Diabetes Forecast

Make Sense of Glucose Data With Time-In-Range Targets

New time-in-range targets can help you make sense of your glucose data and better manage your diabetes

By Matt McMillen ,

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As continuous glucose monitors (CGMs) have become more accurate and popular over the past decade, a new way of determining glucose control has emerged. Called “time in range,” it could become an important tool to help you guide both medication and lifestyle management and limit the risk for diabetes complications.

The concept is straightforward: Your CGM crunches the data it gathers and tells you the percentage of time you’ve spent within a target glucose range, as well as how much time you’ve spent both above and below your targets. These details can offer helpful insight into how food, exercise, mood, and other factors cause fluctuations in blood glucose throughout the day. “It can help users understand what they’re doing well and what things can be acted on,” says Elena Toschi, MD, an endocrinologist at the Joslin Diabetes Center in Boston.

Currently, devices vary in the way that they display time in range, but experts are pushing for the data to be made uniform across all CGMs. “We hope in the next few years we’ll get there, so that it’s standard,” says endocrinologist Satish Garg, MD, director of the adult program at the University of Colorado–Denver’s Barbara Davis Center for Diabetes. “It would be nice to see time in range by the day, week or two weeks, or time of the day.”

The first time-in-range target guidelines were published last summer. Endorsed by the American Diabetes Association (ADA) and several other diabetes-focused organizations, the guidelines say that the goal for most people with type 1 and type 2 diabetes is at least 70 percent of readings between 70 and 180 mg/dl, or roughly 17 out of 24 hours in range each day. Different targets are provided for pregnant women and older people, as well as for those at higher risk for diabetes complications (see “Time-in-Range Targets,” below).

The guidelines also specify how little time should be spent below or above the target range. “You need to limit hypoglycemia and extremes of hyperglycemia,” says Garg.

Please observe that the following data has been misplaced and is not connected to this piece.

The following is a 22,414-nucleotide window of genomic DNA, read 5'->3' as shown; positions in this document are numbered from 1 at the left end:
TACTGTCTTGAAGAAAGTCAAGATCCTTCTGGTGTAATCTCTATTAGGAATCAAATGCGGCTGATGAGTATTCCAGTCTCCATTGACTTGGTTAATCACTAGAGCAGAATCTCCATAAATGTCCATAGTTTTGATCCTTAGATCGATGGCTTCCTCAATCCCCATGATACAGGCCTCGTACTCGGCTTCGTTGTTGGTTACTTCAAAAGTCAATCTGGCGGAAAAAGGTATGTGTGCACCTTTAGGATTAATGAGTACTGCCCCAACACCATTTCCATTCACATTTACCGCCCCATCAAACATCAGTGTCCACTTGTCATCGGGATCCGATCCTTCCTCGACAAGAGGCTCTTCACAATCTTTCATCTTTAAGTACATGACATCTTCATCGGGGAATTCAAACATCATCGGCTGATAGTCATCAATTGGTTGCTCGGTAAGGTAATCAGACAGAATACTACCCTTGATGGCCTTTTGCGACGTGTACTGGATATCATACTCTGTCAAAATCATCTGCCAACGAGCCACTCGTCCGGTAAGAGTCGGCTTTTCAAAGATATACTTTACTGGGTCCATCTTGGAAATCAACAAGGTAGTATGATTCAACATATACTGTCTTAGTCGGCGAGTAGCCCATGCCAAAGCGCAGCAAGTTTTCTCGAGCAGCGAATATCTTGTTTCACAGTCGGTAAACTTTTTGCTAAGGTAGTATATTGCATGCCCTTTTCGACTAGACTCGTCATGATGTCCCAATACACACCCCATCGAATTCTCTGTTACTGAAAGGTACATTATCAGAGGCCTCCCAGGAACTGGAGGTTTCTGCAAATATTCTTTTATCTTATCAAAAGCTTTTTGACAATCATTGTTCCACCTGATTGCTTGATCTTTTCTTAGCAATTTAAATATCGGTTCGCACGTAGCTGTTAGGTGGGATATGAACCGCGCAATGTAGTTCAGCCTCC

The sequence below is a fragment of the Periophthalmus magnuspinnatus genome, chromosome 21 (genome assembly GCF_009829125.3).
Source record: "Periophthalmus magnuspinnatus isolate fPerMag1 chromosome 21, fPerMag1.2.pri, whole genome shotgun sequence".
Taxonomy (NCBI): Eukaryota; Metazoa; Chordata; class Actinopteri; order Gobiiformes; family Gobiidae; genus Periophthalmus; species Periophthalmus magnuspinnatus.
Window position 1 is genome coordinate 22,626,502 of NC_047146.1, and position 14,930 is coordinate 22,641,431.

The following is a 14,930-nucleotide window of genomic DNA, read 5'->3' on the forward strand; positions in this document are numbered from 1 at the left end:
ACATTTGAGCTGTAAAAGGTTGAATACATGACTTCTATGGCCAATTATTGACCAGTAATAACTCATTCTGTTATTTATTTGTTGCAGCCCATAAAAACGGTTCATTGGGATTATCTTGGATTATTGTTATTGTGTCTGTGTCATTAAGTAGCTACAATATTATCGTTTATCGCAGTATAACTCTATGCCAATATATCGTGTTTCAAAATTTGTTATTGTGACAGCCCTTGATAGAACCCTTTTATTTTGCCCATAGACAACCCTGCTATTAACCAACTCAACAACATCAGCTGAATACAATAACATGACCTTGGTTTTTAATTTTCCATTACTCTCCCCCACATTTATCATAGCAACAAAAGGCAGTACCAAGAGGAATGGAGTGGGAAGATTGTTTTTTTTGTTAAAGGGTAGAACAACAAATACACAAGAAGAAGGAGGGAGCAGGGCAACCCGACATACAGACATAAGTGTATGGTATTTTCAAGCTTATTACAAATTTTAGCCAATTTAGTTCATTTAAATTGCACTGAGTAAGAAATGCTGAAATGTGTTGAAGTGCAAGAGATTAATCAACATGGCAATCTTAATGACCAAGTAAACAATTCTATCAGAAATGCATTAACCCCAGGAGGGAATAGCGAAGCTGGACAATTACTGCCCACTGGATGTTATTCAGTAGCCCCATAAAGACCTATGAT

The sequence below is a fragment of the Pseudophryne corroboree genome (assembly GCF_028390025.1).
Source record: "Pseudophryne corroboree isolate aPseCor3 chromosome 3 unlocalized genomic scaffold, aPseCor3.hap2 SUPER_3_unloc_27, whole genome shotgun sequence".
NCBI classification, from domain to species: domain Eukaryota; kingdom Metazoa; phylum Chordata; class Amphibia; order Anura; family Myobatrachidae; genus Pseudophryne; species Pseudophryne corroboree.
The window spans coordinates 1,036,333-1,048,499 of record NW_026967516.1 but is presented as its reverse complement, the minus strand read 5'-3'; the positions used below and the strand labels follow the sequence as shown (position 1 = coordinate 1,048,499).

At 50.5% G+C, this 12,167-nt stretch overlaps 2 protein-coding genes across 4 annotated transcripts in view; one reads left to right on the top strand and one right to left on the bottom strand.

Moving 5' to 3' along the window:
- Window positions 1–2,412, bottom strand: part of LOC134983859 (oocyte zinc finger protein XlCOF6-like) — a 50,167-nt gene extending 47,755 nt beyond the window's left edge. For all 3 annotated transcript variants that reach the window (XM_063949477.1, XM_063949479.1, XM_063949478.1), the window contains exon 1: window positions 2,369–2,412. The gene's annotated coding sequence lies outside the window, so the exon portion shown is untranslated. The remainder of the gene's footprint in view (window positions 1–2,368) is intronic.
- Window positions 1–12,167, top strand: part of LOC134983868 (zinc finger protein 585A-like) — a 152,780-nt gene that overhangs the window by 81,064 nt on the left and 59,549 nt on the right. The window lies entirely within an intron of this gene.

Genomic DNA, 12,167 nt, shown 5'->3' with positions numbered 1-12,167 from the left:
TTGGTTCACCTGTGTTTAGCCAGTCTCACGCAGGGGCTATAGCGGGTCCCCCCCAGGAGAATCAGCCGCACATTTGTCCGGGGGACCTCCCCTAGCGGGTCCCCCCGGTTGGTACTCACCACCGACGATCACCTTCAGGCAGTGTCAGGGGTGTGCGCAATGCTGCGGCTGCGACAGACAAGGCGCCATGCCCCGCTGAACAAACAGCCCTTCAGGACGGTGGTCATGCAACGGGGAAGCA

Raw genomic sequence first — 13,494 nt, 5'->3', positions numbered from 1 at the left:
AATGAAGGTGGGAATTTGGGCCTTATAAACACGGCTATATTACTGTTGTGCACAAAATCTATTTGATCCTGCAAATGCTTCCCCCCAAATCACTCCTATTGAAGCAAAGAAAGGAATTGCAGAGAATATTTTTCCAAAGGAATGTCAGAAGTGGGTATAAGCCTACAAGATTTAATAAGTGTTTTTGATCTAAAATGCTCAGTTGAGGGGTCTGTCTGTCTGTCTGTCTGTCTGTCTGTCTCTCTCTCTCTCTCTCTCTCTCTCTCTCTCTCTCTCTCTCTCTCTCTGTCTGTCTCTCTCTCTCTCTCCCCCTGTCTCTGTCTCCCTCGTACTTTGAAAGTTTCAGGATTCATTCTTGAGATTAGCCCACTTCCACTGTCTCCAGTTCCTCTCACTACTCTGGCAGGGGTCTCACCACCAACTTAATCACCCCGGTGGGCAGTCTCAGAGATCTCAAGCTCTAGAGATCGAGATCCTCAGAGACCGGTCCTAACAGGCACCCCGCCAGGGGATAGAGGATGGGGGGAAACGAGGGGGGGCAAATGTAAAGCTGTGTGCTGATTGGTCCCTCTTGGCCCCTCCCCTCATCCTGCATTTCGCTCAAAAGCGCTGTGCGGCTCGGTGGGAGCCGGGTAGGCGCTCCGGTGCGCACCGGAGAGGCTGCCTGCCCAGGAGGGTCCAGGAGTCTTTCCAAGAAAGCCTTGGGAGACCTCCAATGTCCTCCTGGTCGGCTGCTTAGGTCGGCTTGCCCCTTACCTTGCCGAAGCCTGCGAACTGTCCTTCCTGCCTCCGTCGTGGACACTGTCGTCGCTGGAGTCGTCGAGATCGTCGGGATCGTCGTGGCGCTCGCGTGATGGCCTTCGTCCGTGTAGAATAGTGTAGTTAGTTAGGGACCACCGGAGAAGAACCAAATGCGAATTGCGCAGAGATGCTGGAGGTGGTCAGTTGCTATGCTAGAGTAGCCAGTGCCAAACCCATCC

It’s Complicated

Recent studies suggest that the more time you spend in range, the less likely you are to develop certain diabetes complications. In one study, published in Diabetes Care earlier this year, researchers reported that as time in range decreased, the risk for developing both diabetic retinopathy and microalbuminuria—a risk factor for kidney disease—rose dramatically.

Another study in Diabetes Care, published in 2018, showed a link between time in range and retinopathy. The authors found that participants with more advanced retinopathy spent significantly less time in range. Recent research led by Irl Hirsch, MD, a professor of metabolism, endocrinology, and nutrition at the University of Washington in Seattle, suggests that less time in range may also be linked to neuropathy.

However, a lot more research needs to be done. Much of what’s understood about the link between time in range and diabetes complications comes from analyzing data collected years ago, before CGMs were in use. “It takes years to collect all the data about long-term complications, and so far we don’t have any long-enough CGM studies,” says Toschi.

Beyond A1C

For Garg, a member of the international panel that produced the guidelines, the introduction of time in range is part of a necessary evolution in diabetes management that recognizes both the promise of technology, specifically CGMs, and the shortcomings of A1C, the current gold standard for determining blood glucose control.

“We need to consider moving beyond A1C,” says Garg. “There’s a never-ending list of things that can interfere with blood glucose and therefore with A1C.” Kidney disease, liver disease, anemia, and other chronic conditions can skew the results of an A1C test. Even iron deficiency during menstruation can falsely elevate a woman’s A1C.

More important, A1C is an average of blood glucose for the previous three months or so. It doesn’t document the various highs and lows that people with diabetes may have during that period. “A1C does not represent a true, accurate measurement of glucose control,” says Garg.